Mark Renshaw is set to undergo collarbone surgery a year to the day of his first stage win as a marquee sprinter with Blanco as he weighs up team options ahead of next season.
Renshaw was the hardest hit in a huge stage two crash at the Tour of Turkey yesterday in which he suffered a badly fractured collarbone, concussion and lost a tooth.
Despite his victory at the same race last season - which notably fell on ANZAC Day, a revered time of remembrance in his native Australia - the 30-year-old was set to reprise his role as lead-out man this week working for Dutch teammate Theo Bos.
Renshaw's current contract with Blanco ends this year and he confirmed to Cycling Weekly on Saturday he as not as yet re-signed with the outfit. In this week's Cycling Weekly magazine, out on Thursday, Renshaw reveals he has three "good" offers to consider.
He left the service of Mark Cavendish, who he assisted so famously at HTC-Highroad, at the end of 2011 to join Blanco and chase his own opportunities.
But what he initially envisaged has not eventuated, and may not. He said the team is "working hard" to build a sprint train around Bos.
Renshaw has moved between sprinter and pilot at Blanco and which direction he pursues going forward is set to largely influence his contract considerations.
"There's good options for both, which is comforting," he said.
"There's always a lot to consider because the last decision I made as quite a big one and quite a big change. The next one will be just as big I think."
Omega Pharma-QuickStep sports director Brian Holm in the CW article addresses rumours of Renshaw possibly returning to his role as pilot to Cavendish next season.
"He's end of contract so even a blind man could see we would like to have him but at the end of the day it's up to numbers," said Holm. "It's always a matter of how much is in the bank account when you quit cycling. But I could imagine Renshaw personally would like to come back with Cav. He's very good for Cav."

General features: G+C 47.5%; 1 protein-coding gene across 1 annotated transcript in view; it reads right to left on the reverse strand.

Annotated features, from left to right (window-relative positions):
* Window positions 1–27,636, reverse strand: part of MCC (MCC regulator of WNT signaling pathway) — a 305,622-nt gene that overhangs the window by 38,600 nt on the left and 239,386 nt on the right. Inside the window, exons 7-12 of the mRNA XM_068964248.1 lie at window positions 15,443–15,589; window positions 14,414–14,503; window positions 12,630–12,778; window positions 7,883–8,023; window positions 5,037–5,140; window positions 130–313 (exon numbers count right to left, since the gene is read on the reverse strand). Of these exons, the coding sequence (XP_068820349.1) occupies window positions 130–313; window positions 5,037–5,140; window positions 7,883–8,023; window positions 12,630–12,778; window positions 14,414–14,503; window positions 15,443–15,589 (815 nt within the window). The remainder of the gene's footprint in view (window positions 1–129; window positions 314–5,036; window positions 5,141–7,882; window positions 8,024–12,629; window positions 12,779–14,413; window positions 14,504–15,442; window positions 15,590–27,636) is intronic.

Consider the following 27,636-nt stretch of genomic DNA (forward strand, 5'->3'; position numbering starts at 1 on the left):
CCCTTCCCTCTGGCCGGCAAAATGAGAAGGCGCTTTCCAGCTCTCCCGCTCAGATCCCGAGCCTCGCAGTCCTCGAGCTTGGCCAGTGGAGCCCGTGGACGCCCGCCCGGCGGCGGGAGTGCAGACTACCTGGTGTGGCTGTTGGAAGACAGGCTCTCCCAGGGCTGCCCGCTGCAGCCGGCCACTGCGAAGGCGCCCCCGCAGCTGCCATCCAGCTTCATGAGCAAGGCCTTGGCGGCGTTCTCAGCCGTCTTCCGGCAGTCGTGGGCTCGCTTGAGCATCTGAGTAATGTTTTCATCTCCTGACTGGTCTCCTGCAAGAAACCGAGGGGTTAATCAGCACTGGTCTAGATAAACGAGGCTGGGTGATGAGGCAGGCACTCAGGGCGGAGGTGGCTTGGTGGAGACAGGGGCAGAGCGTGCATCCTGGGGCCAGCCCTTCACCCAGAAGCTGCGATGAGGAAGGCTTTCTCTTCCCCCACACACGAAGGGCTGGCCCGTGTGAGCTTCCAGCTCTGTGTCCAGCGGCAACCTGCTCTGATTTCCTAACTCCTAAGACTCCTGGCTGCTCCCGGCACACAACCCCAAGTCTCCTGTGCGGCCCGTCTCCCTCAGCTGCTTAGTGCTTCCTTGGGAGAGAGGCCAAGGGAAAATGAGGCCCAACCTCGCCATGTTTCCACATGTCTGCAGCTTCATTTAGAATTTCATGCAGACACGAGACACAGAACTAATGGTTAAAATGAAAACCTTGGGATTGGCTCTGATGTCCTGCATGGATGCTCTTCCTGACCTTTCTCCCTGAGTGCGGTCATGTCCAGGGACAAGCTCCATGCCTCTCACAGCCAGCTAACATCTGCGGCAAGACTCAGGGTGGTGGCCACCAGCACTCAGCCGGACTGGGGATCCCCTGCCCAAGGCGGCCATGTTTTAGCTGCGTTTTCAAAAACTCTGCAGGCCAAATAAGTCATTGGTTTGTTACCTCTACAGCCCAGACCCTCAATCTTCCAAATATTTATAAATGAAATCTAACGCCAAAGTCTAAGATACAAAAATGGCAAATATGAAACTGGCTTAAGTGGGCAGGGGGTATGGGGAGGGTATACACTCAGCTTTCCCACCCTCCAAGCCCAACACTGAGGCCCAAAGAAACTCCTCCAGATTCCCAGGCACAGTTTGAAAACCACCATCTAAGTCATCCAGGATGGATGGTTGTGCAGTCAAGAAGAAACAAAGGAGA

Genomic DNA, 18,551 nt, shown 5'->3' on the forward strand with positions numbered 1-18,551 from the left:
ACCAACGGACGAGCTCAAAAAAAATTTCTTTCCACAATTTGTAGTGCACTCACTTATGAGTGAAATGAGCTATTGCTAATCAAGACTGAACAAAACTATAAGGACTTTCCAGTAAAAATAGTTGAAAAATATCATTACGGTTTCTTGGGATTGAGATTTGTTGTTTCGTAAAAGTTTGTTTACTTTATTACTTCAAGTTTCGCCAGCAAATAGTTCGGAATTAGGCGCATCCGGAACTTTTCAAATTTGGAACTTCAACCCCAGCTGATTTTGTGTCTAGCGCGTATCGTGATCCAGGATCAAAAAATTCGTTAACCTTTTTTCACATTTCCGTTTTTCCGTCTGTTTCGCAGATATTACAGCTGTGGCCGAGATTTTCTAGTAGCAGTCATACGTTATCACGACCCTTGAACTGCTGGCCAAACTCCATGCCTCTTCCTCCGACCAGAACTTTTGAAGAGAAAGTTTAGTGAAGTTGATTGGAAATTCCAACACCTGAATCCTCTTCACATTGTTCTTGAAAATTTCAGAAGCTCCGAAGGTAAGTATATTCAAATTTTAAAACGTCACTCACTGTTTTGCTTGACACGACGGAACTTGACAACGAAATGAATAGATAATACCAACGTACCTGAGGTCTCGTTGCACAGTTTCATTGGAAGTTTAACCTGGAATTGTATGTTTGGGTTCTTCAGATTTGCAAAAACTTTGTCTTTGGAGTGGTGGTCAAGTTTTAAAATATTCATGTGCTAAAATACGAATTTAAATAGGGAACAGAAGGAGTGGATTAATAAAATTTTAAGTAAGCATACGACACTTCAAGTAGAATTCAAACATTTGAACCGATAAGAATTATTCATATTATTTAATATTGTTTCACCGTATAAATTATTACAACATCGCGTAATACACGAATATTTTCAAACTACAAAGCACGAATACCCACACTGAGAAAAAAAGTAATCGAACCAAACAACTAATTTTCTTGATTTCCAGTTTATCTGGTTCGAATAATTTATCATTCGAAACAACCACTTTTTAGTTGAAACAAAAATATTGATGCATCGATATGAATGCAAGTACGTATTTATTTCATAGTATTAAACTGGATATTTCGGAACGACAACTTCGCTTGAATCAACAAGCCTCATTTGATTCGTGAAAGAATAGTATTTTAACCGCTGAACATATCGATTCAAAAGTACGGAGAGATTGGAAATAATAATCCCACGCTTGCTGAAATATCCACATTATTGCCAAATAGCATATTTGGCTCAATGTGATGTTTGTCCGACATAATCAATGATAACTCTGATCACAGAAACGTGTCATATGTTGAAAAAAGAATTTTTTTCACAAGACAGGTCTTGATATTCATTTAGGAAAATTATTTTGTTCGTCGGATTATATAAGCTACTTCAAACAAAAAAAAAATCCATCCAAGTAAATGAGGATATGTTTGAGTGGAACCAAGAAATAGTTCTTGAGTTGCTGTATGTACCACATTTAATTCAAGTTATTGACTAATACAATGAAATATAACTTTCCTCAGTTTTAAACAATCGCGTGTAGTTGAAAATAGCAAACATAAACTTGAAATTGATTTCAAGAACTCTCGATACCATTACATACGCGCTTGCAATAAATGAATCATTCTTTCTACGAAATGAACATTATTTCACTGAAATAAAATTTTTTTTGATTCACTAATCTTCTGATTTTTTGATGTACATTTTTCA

It's not clear how long Renshaw will be sidelined for. He was not going to race at next month's Giro d'Italia in which Blanco will ride for general classification hope Robert Gesink. Renshaw started the Tour de France last season but was virtually left to fend for himself in sprint stages with Gesink the main focus.
"I guess it depends how their results go there [Giro] to the make-up in July," Renshaw said.
"I'd definitely like to go back there [Tour] because I still think I have a chance, but I need a little bit more support to be successful.
"I still want to improve a lot. There's still work to be done. [Blanco] made a big step this year and we've seen it in results throughout the start of the season -we've been a lot more successful and riding a lot better as a team. The changes they did over the off-season were good. They worked a lot on the team building."
Blanco is Renshaw's fourth career trade team. He has represented French outfits FDJ [2004-2005] and Credit Agricole [2006-2008], Highroad [2009-2011] and his current Dutch squad.
"They're all very different teams," he said. "It's hard to compare any because you have French mentality, Dutch mentality here, and Highroad was just a big mix. That's probably why it worked so well."
Bos as well as Jonas Van Genechten did not start today's third stage at the Tour of Turkey effectively crippling the sprint team Blanco sent to the eight-day race.
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Sophie Smith is an Australian journalist, broadcaster and author of Pain & Privilege: Inside Le Tour. She follows the WorldTour circuit, working for British, Australian and US press, and has covered 10 Tours de France.
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